5 minutes reading time (977 words)

Down and Back (Genesis 46 - Exodus 15)

Exodus---water-split

 Down and Back 

Reading through the whole Bible. Chapter by chapter. Story after story. What a great opportunity to open our minds to the whole epic storyline of these sacred writings. Too often we limit our view of scripture to that of a children's book, isolating a single story and quickly discerning a moral lesson. The story of the Bible is much more sophisticated and nuanced. Much of the truth, wisdom, and discernment it offers comes from seeing the whole story, the big picture. And that picture emerges from reading, reflecting, and meditating on how the pieces of the story fit into an intricately woven whole. 

This week's reading is a good example of that. This week we will read Genesis 46 – Exodus 15. In the arch of the Biblical story, this section is very important. It is the story of the Israelite exodus. The story of how a family became a nation. The exodus story is of pivotal in the formation of the identity of the nation of Israel. The identity of God's people. It's a dramatic story that reveals aspects of God's character. His faithfulness, power, and justice.

Pay attention to how this section of scripture begins.

Israel set out with all that he had and came to Beersheba, and he offered sacrifices to the God of his father Isaac. That night God spoke to Israel in a vision: "Jacob, Jacob!" he said.

And Jacob replied, "Here I am."

God said, "I am God, the God of your father. Do not be afraid to go down to Egypt, for I will make you into a great nation there. I will go down with you to Egypt, and I will also bring you back. Joseph will close your eyes when you die."

Jacob, referred to initially by his covenant name "Israel", is moving his family to Egypt. No doubt moving to Egypt weighed heavy on him. As one commentator notes:

At first the prospect of paying a personal visit to Joseph had been viewed with unmingled joy. But, on calmer consideration, many difficulties appeared to lie in the way. He may have remembered the prophecy to Abraham that his posterity was to be afflicted in Egypt and also that his father had been expressly told not to go [Ge 15:13; 26:2]; he may have feared the contamination of idolatry to his family and their forgetfulness of the land of promise.

On the way he stops at Beersheba, a favorite place of his grandfather Abraham and his father Isaac. There both Abraham and Isaac dug wells and entered peace treaties. The site where Isaac built an altar (Genesis 26.23-33), where Jacob fled to escape Esau (Genesis 28.10), and nearby Jacob dreamed about a stairway portal to heaven. 

So, it was at Beersheba that Jacob "offered sacrifices to the God of his father" and it was then and there that God spoke to Jacob. 

"Jacob, Jacob!", God said. And Jacob replied, "Here I am." 

This passage is surely intended to echo God's announcement of Abraham's testing in Genesis 22.1. 

"Abraham!" God said. And Abraham said, "Here I am." 

Both encounters forebode testing. To both he repeats his promises. And both stories contain God's last words to a patriarch. (Genesis 22.15-18; 46.3-4). For Jacob, God's last words went like this. 

"I will make you into a great nation"

"I will go down with you to Egypt"

"I will also bring you back."

"Joseph will close your eyes when you die."

Immediately after these promises, the biblical author identifies Jacob's family members by name. All 70 of them. The number 70 echoes in scripture. It's 70 nations that are dispersed over the face of the earth at Babel. As another commentator notes,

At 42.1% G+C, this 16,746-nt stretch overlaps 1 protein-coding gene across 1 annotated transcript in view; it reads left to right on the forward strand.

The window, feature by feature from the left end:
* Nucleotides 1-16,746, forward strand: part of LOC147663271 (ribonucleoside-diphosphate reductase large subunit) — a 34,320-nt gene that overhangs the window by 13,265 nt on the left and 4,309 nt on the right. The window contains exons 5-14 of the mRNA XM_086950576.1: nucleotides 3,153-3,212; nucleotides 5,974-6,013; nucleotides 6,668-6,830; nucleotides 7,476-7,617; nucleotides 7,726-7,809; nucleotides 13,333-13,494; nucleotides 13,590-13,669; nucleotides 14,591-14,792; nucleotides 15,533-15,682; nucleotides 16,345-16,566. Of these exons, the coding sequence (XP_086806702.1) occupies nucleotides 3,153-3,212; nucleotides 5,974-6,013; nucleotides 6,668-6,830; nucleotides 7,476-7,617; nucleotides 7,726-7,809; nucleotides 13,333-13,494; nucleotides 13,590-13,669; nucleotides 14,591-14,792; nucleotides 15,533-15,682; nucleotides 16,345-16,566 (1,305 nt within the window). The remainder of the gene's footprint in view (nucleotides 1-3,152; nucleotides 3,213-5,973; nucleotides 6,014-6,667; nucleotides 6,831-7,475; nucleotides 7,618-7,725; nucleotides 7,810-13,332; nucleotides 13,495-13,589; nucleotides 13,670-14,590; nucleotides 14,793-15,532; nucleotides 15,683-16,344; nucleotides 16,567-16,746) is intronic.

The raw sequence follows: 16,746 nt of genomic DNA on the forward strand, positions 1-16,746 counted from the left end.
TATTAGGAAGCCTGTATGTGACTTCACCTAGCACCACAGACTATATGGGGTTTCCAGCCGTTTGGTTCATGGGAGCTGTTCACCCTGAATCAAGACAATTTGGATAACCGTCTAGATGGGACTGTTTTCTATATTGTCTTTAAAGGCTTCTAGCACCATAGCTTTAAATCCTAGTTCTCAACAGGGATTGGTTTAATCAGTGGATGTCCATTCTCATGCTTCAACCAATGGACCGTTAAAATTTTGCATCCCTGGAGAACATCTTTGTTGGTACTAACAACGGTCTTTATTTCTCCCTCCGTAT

While 70 nations are listed in Gen 10, here 70 people related to Israel (Jacob) are listed, suggesting that the nation of Israel functions as a new beginning for humanity. 2

So, God went down with Joseph to Egypt. Eventually, Joseph closed Jacob's eyes and a few years later Joseph's eyes were closed too. 

Fast forward 400 years. The family of seventy is a group of slaves numbering in the hundreds of thousands, perhaps millions. They were slaves facing unthinkable conditions. Multiple attempts at genocide, beginning with their children. Harsh cruel work conditions intended to grind them into oblivion. But true to his promises, God miraculously saves them. 

Our readings this week conclude with Exodus 15, the first song in the Bible. A beautiful poetic rendition of God's salvation of Jacob's people, God's people, from Egypt. I won't spoil Exodus 15 for you. Read it as the story unfolds. I will share another poetic retelling of events leading to that song.

Psalm 106.8-12

He saved them for his name's sake,
   that he might make known his mighty power.
He rebuked the Red Sea, and it became dry,
   and he led them through the deep as through a desert.
So he saved them from the hand of the foe
   and redeemed them from the power of the enemy.
And the waters covered their adversaries;
   not one of them was left.
Then they believed his words;
   they sang his praise.


Unfortunately, the next sentence in Psalm 106 reminds us, "They soon forgot his works; they did not wait for his counsel."

So, what is going to happen. Will God bring Jacob's family back to the land He promised? Will Israel's people be a great nation? 

Keep reading. This epic story has barely begun.


1 Jamieson, R., Fausset, A. R., & Brown, D. (1997). Commentary Critical and Explanatory on the Whole Bible (Vol. 1, p. 45). Oak Harbor, WA: Logos Research Systems, Inc.
2 Barry, J. D., Mangum, D., Brown, D. R., Heiser, M. S., Custis, M., Ritzema, E., … Bomar, D. (2012, 2016). Faithlife Study Bible (Ge 46:8–27). Bellingham, WA: Lexham Press.
More Light. Less Heat.
Genesis Trivia
 

Comments

No comments made yet. Be the first to submit a comment
Already Registered? Login Here
Guest
Wednesday, 19 January 2022

By accepting you will be accessing a service provided by a third-party external to https://www.twickenham.org/